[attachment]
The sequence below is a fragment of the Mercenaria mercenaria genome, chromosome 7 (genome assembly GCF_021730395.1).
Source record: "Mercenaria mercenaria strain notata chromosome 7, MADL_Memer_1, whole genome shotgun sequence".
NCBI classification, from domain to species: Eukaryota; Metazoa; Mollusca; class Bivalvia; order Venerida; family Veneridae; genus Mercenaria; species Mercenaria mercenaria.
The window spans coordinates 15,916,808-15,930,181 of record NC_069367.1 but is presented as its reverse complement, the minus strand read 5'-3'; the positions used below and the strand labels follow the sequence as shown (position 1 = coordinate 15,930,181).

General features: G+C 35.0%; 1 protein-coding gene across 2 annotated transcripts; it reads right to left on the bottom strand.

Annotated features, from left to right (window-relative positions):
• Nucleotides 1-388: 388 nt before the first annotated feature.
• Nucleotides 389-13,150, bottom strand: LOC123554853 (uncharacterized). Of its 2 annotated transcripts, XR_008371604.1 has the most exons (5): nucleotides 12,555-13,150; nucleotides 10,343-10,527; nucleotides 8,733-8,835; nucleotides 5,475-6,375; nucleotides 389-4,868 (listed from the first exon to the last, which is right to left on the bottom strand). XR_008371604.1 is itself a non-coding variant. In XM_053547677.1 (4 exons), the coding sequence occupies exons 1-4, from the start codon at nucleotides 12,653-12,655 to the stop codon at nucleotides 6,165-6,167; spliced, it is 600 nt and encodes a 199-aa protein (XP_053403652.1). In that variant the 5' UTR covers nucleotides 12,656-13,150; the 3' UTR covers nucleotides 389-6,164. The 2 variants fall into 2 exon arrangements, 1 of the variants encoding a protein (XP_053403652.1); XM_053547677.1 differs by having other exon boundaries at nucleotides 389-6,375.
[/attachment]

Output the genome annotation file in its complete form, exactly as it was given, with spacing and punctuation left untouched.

The sequence below is a fragment of the Mercenaria mercenaria genome, chromosome 7 (genome assembly GCF_021730395.1).
Source record: "Mercenaria mercenaria strain notata chromosome 7, MADL_Memer_1, whole genome shotgun sequence".
NCBI classification, from domain to species: Eukaryota; Metazoa; Mollusca; class Bivalvia; order Venerida; family Veneridae; genus Mercenaria; species Mercenaria mercenaria.
The window spans coordinates 15,916,808-15,930,181 of record NC_069367.1 but is presented as its reverse complement, the minus strand read 5'-3'; the positions used below and the strand labels follow the sequence as shown (position 1 = coordinate 15,930,181).

General features: G+C 35.0%; 1 protein-coding gene across 2 annotated transcripts; it reads right to left on the bottom strand.

Annotated features, from left to right (window-relative positions):
• Nucleotides 1-388: 388 nt before the first annotated feature.
• Nucleotides 389-13,150, bottom strand: LOC123554853 (uncharacterized). Of its 2 annotated transcripts, XR_008371604.1 has the most exons (5): nucleotides 12,555-13,150; nucleotides 10,343-10,527; nucleotides 8,733-8,835; nucleotides 5,475-6,375; nucleotides 389-4,868 (listed from the first exon to the last, which is right to left on the bottom strand). XR_008371604.1 is itself a non-coding variant. In XM_053547677.1 (4 exons), the coding sequence occupies exons 1-4, from the start codon at nucleotides 12,653-12,655 to the stop codon at nucleotides 6,165-6,167; spliced, it is 600 nt and encodes a 199-aa protein (XP_053403652.1). In that variant the 5' UTR covers nucleotides 12,656-13,150; the 3' UTR covers nucleotides 389-6,164. The 2 variants fall into 2 exon arrangements, 1 of the variants encoding a protein (XP_053403652.1); XM_053547677.1 differs by having other exon boundaries at nucleotides 389-6,375.